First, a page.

On Monday night the Winona City Council rejected a proposal to ban tobacco use in city parks. Pam Eyden was the only council member to support a tobacco ban proposed by wellness organization Live Well Winona. Council members Gerry Krage and Paul Double said such a rule could make the city like a “nanny state.” Instead, the council voted 5-2 to approve a softer policy to discourage, but not prohibit, the use of tobacco in city parks.
    Live Well Winona’s proposal called for city staff to draft a tobacco-free policy that would have disallowed cigarettes, e-cigarettes, and other tobacco products in city parks and trails. Because the “no smoking” rule would be a policy, not an ordinance, smoking would be technically disallowed, but the city would not have been able to fine smokers or take other legal action to enforce the rule. Winona Park and Recreation Community Services Director Chad Ubl explained in an interview that compliance with similar policies in other cities is voluntary. Live Well Winona Director Janneke Sobeck said that simply putting up signage, without taking any enforcement actions, greatly reduces the use of tobacco in public spaces.

    Sobeck explained that she hoped the policy would have reduced exposure to secondhand smoke, reduced litter from cigarette butts, and reduced children’s perception of smoking as normal and OK. The development of a tobacco-free policy was also a requirement for a potential $20,000 grant for park signage Live Well Winona is seeking.

    Lake Winona, as part of Lake Park, would have been subject to the smoking ban. That means canoeists and ice fishermen on the lake would be unable to smoke, council member George Borzyskowksi observed.

    City league softball players may spend three hours at Bambenek Fields on game night, and for smokers, that is a long time to go without a cigarette, Krage said. “They shouldn’t be smoking but that’s there choice,” he stated. “People sitting around a campfire on Prairie Island — they’re around a campfire and they can’t have a cigarette?” he asked. Krage also questioned whether banning alcohol in city parks would be the next step.

    No one should be restricted from lighting up a cigarette in their boat in the middle of Lake Winona or around the bonfire at Prairie Island campground, Double stated. “Nor do I want to be putting my boat in the water at one of our boat ramps and have one more thing on my list of rules that mess up my supposedly enjoyable day in the outdoors,” Double said. He also said that the policy, which would partially rely on citizens telling other citizens not to smoke, invites hostile confrontation.

    Eyden said that she has not been bothered by people smoking at city parks, but that she despises finding cigarette butts by picnic tables and benches and would support the policy simply to eliminate littered butts. Her motion to direct staff to draft a tobacco-free policy failed for lack of a second.

    Council member Allyn Thurley said that he was uncomfortable formally banning tobacco, but that he would be comfortable with a policy of discouraging tobacco use in city parks.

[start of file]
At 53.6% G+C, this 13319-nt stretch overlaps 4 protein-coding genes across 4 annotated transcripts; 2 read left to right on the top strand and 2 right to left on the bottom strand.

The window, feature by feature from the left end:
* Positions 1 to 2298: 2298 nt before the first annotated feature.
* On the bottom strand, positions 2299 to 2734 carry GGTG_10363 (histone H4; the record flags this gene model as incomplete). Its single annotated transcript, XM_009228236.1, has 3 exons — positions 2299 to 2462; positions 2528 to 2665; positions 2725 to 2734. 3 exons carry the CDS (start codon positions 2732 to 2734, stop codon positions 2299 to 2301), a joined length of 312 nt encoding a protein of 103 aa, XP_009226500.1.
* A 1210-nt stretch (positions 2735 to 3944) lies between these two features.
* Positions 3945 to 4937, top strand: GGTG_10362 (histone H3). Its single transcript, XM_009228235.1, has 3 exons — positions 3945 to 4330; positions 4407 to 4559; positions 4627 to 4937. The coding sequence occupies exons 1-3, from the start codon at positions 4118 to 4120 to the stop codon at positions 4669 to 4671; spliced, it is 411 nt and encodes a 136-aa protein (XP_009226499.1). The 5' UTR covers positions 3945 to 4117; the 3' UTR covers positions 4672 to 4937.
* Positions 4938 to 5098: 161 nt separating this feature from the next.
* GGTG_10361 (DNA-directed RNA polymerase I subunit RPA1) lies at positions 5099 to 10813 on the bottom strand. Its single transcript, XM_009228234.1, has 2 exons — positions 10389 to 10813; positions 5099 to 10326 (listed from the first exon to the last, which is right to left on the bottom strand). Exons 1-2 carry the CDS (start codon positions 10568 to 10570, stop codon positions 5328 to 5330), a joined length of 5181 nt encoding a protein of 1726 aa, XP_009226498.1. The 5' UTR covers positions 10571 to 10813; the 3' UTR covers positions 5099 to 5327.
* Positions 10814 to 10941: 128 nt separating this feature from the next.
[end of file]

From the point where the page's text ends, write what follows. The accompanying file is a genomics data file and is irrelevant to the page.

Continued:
“I’m not sure we need to develop and/or I’m not sure how we develop a policy to discourage something we’re not going to ultimately prohibit,” Ubl responded. He said that city staff could discourage the use of tobacco products without a formal action by the council. Ubl later suggested that the city could post notices on its website and at park facilities notifying the public that smoking is discouraged.

    Thurley’s motion to direct staff to develop a policy to discourage the use of tobacco products passed 5-2, with Eyden, Borzyskowski, council member Michelle Alexander, and Mayor Mark Peterson supporting it. Double and Krage dissented.

    East End boat harbor to be closed

    The City Council unanimously approved an agreement to close the East End boat harbor to allow the U.S. Army Corps of Engineers (USACE) to unload dredge sand during weekdays in 2015. Public Works Director Keith Nelson told the council that when the harbor would be closed will be dependent on river levels. The agreement does not specify when or how long the harbor would be closed, but would potentially allow the corps to use the harbor on weekdays throughout the reminder of the year. The harbor will be open on weekends.

    The city intends to use the dredge sand for fill and compaction in vacant lots in Technology Park and Riverbend Park in order to prepare the soil for development.

    The council also unanimously approved a development agreement with WinCraft for a new manufacturing facility on two lots in Technology Park. That project may also require sand for fill or compaction.

    • Council members Gerry Krage and Paul Double said such a rule could make the city like a “nanny state.” Instead, the council voted 5-2 to approve a softer policy to discourage, but not prohibit, the use of tobacco in city parks.

  10. Petition to repeal smoking ban filed

    News-Press Now

    A St. Joseph bar owner has filed a petition to repeal and replace the clean air ordinance. Steve Peterman, owner of Peterman’s Shamrock at 1805 St.